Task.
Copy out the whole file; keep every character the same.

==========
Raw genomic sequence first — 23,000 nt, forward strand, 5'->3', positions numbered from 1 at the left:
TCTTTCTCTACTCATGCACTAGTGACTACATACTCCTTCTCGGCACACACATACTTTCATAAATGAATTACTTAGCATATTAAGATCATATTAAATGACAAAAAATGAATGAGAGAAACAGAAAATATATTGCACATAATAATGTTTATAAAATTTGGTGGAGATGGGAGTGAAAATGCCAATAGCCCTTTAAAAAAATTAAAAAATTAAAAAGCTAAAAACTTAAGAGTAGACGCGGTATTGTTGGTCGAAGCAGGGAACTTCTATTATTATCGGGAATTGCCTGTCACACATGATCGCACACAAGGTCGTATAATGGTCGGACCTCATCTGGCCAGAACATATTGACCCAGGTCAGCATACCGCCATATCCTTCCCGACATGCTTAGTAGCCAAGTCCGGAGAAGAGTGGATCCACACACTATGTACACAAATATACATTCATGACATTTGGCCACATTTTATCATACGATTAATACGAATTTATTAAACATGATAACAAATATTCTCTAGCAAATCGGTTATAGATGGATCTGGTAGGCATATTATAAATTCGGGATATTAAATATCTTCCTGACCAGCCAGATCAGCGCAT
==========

Raw genomic sequence first — 23,000 nt, forward strand, 5'->3', positions numbered from 1 at the left:
TCTTTCTCTACTCATGCACTAGTGACTACATACTCCTTCTCGGCACACACATACTTTCATAAATGAATTACTTAGCATATTAAGATCATATTAAATGACAAAAAATGAATGAGAGAAACAGAAAATATATTGCACATAATAATGTTTATAAAATTTGGTGGAGATGGGAGTGAAAATGCCAATAGCCCTTTAAAAAAATTAAAAAATTAAAAAGCTAAAAACTTAAGAGTAGACGCGGTATTGTTGGTCGAAGCAGGGAACTTCTATTATTATCGGGAATTGCCTGTCACACATGATCGCACACAAGGTCGTATAATGGTCGGACCTCATCTGGCCAGAACATATTGACCCAGGTCAGCATACCGCCATATCCTTCCCGACATGCTTAGTAGCCAAGTCCGGAGAAGAGTGGATCCACACACTATGTACACAAATATACATTCATGACATTTGGCCACATTTTATCATACGATTAATACGAATTTATTAAACATGATAACAAATATTCTCTAGCAAATCGGTTATAGATGGATCTGGTAGGCATATTATAAATTCGGGATATTAAATATCTTCCTGACCAGCCAGATCAGCGCAT